This seems like a perfect way to open conversation here on CDNews: What ideas do you have for giving people a better chance to get to know their neighbors? I’ve got one: The city should expand the streamlined block party process they use for National Night Out to encourage multiple block parties throughout the year rather than just one.

10 thoughts on “At meeting, Garfield Community Center announces series of conversations about violence

  1. I think this idea has great possibilities, as well as some more focused caucus groups such as an African American group meeting that was suggested. I’d bring food, would like to meet people from all communities here now (East African and Asian immigrant communities for example) and music would be nice. Kids activities would be important because for me this is about the young people. And, maybe with music we would get some dancing to get our endorphins happy.

    As an opportunity for connecting to people with projects they might be interested in working with and supporting, I’d suggest that folks who talked about the wonderful ongoing work please please find a way to produce leaflets that talk about the projects to put on a literature table at this event.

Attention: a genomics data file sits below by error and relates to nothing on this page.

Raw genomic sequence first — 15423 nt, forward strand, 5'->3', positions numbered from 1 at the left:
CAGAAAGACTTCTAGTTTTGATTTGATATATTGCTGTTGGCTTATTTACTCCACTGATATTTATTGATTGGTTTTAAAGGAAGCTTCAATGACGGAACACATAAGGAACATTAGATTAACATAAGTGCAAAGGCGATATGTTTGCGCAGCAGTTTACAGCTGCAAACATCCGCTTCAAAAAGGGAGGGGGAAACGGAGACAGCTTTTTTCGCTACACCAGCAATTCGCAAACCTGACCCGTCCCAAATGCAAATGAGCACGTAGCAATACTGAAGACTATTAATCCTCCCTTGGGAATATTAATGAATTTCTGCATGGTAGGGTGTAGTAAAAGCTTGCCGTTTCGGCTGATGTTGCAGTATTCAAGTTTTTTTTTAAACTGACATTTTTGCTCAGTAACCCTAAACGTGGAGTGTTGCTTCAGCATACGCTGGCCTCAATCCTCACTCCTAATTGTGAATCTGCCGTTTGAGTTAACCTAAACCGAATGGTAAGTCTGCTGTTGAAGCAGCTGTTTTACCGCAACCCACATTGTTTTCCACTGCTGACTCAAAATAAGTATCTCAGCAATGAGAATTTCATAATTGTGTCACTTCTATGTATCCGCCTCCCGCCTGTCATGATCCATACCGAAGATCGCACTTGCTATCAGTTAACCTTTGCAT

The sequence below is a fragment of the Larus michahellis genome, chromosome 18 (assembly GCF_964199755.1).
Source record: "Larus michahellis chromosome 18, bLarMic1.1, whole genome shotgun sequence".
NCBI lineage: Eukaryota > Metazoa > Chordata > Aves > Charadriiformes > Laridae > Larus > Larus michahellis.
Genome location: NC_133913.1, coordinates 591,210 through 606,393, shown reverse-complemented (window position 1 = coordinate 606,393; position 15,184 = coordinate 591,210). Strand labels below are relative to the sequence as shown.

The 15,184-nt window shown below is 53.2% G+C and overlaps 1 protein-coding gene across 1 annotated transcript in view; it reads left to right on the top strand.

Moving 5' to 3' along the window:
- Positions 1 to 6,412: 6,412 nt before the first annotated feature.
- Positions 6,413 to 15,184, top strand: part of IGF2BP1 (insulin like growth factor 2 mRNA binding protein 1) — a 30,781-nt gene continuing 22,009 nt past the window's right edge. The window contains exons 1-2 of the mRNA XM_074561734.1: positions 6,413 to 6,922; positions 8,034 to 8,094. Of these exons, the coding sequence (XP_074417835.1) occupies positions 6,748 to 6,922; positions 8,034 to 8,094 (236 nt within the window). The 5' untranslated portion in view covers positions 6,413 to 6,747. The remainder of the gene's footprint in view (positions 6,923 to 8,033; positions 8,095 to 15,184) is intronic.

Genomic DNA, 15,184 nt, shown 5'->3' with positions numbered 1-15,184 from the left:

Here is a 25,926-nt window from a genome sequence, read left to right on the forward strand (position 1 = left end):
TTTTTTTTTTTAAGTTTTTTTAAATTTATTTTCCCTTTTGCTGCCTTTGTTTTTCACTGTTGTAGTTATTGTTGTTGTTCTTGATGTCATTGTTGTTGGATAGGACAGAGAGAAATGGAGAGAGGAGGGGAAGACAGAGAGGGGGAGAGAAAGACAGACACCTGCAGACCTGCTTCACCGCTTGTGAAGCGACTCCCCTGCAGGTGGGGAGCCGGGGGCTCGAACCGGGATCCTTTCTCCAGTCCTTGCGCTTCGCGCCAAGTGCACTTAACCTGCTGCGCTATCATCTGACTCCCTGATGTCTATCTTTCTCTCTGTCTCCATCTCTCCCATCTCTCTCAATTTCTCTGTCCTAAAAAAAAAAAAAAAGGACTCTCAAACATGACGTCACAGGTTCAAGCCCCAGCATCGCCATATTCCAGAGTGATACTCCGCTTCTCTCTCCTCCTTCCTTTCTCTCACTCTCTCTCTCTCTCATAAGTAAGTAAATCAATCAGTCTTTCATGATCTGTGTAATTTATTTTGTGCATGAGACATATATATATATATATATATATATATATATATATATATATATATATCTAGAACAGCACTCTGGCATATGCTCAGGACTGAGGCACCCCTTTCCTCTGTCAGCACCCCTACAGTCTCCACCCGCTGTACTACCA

2. Read the report more carefully please and understand the methodology. The main thing is that it was NOT looking at whether programs were good in general or for other purposes. It was totally a measure of only one single dimension.

    I saw many programs that, based on the same in other places (whatever ‘the same’ means and whatever the characteristics of those other places are), should work. I also saw a few that could backfire and I totally get that. These mainly have to do with police officers performing engagement activities with youth. Truth is that youth in trouble will not wish to participate in an activity with someone wearing the shield.

    But, coordination and communication is truly the key. We ALL, of all ages including youth, make choices about what activities to participate in. If ALL the adults in their lives are in communication and all the programs and activities are publicized to them, the youth can choose.